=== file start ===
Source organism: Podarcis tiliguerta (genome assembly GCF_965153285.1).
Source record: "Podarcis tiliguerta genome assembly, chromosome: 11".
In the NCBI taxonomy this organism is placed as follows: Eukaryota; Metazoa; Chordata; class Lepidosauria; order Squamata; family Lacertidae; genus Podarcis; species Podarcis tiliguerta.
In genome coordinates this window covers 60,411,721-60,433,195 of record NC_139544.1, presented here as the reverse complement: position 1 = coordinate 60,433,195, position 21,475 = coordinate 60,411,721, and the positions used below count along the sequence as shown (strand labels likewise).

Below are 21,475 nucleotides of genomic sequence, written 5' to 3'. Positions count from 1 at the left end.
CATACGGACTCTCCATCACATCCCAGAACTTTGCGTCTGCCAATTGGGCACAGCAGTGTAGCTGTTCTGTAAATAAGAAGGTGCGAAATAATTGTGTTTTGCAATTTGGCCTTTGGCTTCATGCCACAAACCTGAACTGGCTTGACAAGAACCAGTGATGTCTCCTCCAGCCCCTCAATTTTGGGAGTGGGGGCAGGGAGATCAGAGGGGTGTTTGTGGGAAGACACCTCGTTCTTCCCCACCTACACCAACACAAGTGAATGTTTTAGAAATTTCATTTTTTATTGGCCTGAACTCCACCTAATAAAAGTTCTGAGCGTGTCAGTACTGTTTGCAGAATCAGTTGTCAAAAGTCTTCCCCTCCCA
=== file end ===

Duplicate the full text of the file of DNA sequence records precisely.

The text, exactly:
Source organism: Podarcis tiliguerta (genome assembly GCF_965153285.1).
Source record: "Podarcis tiliguerta genome assembly, chromosome: 11".
In the NCBI taxonomy this organism is placed as follows: Eukaryota; Metazoa; Chordata; class Lepidosauria; order Squamata; family Lacertidae; genus Podarcis; species Podarcis tiliguerta.
In genome coordinates this window covers 60,411,721-60,433,195 of record NC_139544.1, presented here as the reverse complement: position 1 = coordinate 60,433,195, position 21,475 = coordinate 60,411,721, and the positions used below count along the sequence as shown (strand labels likewise).

Below are 21,475 nucleotides of genomic sequence, written 5' to 3'. Positions count from 1 at the left end.
CATACGGACTCTCCATCACATCCCAGAACTTTGCGTCTGCCAATTGGGCACAGCAGTGTAGCTGTTCTGTAAATAAGAAGGTGCGAAATAATTGTGTTTTGCAATTTGGCCTTTGGCTTCATGCCACAAACCTGAACTGGCTTGACAAGAACCAGTGATGTCTCCTCCAGCCCCTCAATTTTGGGAGTGGGGGCAGGGAGATCAGAGGGGTGTTTGTGGGAAGACACCTCGTTCTTCCCCACCTACACCAACACAAGTGAATGTTTTAGAAATTTCATTTTTTATTGGCCTGAACTCCACCTAATAAAAGTTCTGAGCGTGTCAGTACTGTTTGCAGAATCAGTTGTCAAAAGTCTTCCCCTCCCA